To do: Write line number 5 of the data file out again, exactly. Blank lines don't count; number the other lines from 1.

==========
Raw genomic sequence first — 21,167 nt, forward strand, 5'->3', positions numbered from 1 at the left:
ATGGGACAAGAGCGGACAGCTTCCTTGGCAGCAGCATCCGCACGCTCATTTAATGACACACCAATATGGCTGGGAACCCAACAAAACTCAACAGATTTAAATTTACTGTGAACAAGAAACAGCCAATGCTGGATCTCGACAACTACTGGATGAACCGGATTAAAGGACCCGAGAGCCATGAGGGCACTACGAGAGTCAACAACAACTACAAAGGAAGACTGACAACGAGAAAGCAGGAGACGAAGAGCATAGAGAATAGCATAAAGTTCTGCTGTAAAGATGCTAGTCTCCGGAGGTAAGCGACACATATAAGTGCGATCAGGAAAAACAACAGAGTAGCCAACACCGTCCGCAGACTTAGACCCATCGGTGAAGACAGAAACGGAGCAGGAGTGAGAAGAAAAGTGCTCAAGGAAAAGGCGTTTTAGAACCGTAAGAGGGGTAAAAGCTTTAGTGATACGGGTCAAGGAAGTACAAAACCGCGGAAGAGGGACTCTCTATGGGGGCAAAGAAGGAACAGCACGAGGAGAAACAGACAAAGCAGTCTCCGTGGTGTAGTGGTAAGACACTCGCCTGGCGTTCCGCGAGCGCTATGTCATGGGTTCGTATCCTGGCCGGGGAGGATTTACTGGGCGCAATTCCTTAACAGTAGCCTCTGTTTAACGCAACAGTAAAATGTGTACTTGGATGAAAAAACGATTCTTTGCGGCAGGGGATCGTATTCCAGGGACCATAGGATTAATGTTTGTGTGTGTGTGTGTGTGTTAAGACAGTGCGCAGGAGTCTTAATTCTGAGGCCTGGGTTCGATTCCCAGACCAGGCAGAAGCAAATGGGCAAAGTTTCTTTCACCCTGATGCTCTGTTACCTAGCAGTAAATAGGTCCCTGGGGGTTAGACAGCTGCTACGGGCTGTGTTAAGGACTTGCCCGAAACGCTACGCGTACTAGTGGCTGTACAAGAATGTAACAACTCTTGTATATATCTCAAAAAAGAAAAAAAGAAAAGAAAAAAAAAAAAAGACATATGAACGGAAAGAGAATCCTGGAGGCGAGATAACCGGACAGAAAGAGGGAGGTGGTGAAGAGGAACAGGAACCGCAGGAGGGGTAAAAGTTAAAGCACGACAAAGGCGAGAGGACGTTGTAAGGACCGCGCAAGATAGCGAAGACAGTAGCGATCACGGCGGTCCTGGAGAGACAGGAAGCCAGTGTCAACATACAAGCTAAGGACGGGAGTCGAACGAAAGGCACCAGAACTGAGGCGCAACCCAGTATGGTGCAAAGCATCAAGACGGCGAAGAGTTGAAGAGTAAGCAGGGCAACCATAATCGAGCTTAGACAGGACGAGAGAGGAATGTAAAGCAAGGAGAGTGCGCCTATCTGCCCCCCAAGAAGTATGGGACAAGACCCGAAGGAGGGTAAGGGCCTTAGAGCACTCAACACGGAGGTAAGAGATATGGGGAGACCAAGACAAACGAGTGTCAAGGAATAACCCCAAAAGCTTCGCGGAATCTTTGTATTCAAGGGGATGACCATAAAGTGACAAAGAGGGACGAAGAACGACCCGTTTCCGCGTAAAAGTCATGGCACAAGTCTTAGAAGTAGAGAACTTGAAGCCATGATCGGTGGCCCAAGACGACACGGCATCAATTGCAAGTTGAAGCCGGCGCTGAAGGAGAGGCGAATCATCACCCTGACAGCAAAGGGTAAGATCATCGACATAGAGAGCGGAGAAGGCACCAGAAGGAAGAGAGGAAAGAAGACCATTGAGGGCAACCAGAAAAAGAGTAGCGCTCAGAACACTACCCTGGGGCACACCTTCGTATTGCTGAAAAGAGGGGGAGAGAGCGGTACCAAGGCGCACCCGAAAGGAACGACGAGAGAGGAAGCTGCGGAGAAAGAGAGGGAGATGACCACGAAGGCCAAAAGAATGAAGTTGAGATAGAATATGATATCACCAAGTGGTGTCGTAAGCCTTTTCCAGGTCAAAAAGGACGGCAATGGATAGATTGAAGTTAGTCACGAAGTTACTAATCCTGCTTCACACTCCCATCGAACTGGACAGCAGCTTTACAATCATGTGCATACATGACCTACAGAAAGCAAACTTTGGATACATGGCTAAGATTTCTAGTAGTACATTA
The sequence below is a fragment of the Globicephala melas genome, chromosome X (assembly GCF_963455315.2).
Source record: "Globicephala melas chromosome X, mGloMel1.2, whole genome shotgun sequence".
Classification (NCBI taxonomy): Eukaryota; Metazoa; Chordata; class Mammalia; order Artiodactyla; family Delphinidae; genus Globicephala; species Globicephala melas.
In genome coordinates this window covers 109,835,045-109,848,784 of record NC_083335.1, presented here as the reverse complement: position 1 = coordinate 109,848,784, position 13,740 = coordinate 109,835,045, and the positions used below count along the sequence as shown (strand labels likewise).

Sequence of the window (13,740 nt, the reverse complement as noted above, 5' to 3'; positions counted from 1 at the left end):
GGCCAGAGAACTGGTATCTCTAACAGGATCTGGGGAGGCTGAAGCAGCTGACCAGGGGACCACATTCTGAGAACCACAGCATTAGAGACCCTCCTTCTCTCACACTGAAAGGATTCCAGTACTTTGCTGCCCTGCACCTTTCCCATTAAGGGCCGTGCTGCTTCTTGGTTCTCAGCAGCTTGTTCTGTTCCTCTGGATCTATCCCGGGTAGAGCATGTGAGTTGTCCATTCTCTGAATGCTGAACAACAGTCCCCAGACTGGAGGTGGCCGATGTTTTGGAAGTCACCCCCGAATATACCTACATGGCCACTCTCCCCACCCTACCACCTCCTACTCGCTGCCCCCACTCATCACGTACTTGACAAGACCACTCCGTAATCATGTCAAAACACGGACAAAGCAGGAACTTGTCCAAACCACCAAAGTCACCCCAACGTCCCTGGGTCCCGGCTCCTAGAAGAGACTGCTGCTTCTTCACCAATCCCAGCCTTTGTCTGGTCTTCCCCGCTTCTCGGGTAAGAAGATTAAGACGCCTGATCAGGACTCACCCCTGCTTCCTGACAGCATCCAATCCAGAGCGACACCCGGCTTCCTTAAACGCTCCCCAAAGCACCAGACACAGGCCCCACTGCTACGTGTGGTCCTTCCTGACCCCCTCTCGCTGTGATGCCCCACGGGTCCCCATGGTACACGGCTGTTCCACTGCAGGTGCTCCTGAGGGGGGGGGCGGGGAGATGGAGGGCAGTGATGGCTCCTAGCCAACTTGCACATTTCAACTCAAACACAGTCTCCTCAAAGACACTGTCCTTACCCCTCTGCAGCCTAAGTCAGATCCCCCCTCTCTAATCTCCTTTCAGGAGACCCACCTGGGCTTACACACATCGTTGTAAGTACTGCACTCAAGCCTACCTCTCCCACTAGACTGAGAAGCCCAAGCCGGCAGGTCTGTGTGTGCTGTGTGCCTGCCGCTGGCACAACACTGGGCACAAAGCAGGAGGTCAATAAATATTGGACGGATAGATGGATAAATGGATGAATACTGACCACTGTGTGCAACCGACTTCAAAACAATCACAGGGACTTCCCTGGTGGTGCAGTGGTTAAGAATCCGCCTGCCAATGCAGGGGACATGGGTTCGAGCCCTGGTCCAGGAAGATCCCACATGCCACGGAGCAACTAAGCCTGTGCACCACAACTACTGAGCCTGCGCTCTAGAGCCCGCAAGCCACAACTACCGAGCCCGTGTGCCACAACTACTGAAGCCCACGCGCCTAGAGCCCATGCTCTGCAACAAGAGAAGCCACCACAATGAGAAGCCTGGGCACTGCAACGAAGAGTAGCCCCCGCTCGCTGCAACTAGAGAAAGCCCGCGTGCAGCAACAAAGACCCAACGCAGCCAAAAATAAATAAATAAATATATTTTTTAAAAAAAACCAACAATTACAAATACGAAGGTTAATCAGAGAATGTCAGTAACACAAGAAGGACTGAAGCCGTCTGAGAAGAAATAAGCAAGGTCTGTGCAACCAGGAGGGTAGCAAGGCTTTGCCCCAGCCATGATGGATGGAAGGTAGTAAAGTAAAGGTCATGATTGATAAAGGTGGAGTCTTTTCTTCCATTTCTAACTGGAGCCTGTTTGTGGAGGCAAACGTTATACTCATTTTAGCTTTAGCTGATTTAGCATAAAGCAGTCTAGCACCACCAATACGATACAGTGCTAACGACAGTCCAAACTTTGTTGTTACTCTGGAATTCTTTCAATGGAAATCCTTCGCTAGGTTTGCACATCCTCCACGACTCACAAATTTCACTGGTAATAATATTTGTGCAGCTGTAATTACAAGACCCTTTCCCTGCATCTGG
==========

Classification (NCBI taxonomy): Eukaryota; Metazoa; Chordata; class Mammalia; order Artiodactyla; family Delphinidae; genus Globicephala; species Globicephala melas.